“As a parent it is every desire of mine to be a role model for my children, …” says mom, Rev. Johnsie Cogman.
The Rev. Johnsie Cogman is an educator turned pastor who believes that Sunday school is just as important as secondary education when it comes to helping tomorrow’s leaders recognize their spiritual gifts. Cogman’s 23-year-old sons are following in their mother's footsteps toward serving The United Methodist Church.
Jacob and James Cogman grew up in the United Methodist Church. The twins received scholarships to attend United Methodist Claflin University and continue their studies in seminary. This is a family that values formal education as well as lessons from Sunday school.
Claflin University is one of the colleges and university supported in part by the Black College Fund of the United Methodist Church.
The Rev. Johnsie Cogman is lead pastor of 200-year-old Mt. Zion, the oldest African-American United Methodist church in Washington D.C.
The Rev. Johnsie W. Cogman believes that the ancestors that began this congregation came to praise and magnify a God that brought them through slavery.
But Cogman’s proudest accomplishment is that her twin sons plan to follow her in serving the United Methodist Church.
“My mother really demonstrated for me growing up what ministry truly is about and really in the sense that it’s not about us. Because God called us, we have work to do,” says Jacob Cogman.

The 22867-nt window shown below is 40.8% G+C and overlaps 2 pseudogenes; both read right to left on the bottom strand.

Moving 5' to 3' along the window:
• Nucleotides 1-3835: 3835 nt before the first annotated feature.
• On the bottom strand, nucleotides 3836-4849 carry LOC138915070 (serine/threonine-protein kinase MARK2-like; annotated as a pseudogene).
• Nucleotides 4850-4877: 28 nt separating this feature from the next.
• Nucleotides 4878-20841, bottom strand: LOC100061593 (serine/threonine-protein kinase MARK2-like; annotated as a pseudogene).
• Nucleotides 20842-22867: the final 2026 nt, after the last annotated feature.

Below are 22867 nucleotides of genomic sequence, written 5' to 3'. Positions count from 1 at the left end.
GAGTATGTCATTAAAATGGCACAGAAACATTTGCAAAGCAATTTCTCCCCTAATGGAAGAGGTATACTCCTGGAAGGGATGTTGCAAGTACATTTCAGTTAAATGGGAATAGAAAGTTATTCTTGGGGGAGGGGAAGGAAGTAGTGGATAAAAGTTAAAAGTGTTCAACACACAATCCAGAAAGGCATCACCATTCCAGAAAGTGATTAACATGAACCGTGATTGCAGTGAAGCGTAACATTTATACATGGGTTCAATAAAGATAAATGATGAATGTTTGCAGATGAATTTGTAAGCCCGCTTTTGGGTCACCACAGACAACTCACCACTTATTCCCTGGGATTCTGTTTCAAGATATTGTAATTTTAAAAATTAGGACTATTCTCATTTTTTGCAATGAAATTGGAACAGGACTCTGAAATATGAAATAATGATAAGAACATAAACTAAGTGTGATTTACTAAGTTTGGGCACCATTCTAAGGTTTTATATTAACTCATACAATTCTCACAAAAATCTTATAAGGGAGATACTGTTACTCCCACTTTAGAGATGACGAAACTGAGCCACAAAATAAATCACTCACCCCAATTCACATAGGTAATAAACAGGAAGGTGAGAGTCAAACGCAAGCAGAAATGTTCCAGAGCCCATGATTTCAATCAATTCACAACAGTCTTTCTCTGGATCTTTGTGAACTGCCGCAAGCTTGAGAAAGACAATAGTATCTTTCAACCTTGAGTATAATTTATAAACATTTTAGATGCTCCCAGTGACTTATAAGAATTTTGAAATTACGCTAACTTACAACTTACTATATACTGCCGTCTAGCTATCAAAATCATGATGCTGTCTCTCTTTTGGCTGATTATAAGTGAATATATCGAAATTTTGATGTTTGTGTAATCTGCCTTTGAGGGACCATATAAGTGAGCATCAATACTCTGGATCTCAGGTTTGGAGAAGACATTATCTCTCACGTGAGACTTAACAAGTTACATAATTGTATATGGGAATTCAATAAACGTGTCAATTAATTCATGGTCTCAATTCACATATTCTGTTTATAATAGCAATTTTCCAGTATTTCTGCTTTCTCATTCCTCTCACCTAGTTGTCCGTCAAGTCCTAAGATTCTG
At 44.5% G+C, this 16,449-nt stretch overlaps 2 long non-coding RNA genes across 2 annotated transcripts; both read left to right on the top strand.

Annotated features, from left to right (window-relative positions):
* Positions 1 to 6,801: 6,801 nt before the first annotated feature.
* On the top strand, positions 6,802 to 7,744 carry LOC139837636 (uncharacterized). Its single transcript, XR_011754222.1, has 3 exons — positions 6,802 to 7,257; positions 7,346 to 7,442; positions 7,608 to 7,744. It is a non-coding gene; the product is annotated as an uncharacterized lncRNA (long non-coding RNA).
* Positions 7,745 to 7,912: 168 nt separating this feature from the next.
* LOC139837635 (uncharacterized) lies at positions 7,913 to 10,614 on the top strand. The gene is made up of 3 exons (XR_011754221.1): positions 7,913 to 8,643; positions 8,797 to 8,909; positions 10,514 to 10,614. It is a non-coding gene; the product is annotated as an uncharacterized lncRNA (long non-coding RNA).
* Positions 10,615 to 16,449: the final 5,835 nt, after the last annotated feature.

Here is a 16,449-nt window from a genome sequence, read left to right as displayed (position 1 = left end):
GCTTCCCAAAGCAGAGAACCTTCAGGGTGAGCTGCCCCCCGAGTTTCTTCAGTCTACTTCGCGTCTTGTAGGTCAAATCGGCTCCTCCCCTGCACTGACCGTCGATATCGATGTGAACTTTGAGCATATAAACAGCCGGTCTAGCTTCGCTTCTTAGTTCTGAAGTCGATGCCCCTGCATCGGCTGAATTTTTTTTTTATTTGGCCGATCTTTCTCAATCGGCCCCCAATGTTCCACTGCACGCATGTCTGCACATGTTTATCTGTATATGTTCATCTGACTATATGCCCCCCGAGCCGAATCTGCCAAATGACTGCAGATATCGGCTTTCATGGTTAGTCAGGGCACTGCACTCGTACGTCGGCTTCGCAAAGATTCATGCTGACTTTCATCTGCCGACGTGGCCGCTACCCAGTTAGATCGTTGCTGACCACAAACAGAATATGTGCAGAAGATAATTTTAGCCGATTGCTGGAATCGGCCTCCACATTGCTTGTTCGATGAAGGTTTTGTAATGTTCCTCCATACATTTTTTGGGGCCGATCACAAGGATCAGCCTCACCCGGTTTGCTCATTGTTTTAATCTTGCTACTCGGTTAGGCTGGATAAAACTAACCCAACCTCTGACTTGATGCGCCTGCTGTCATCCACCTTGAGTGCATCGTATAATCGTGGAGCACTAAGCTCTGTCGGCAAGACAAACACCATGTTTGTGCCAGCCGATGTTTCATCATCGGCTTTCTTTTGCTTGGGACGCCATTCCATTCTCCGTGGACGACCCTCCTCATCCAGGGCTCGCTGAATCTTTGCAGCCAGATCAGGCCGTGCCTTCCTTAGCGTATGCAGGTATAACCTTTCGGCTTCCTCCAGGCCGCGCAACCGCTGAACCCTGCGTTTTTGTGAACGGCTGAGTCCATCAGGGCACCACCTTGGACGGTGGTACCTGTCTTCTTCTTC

Jacob Cogman and his brother James attended the same schools for 22 years. Both graduated from United Methodist Claflin University, the oldest historically black college in the state of South Carolina.
Jacob now attends the Candler School of Theology at Emory, while James is studying at Yale Divinity. The brothers have received support along the way from the Black College Fund and United Methodist Student Day scholarships.
“We used to say that students or children were the church of the future. But they really are the church of now. And if we do not take care of them and provide them with all the opportunities for them to get advanced education, then we may not have a church in the future,” said The Rev. Johnsie Cogman.
First published on April 25, 2017 by UMC.org/videos
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One of seven apportioned giving opportunities of The United Methodist Church, the Black College Fund provides financial support to maintain solid, challenging academic programs; strong faculties; and well-equipped facilities at 11 United Methodist-related historically black colleges and universities. Please encourage your leaders and congregations to support the Black College Fund apportionment at 100 percent.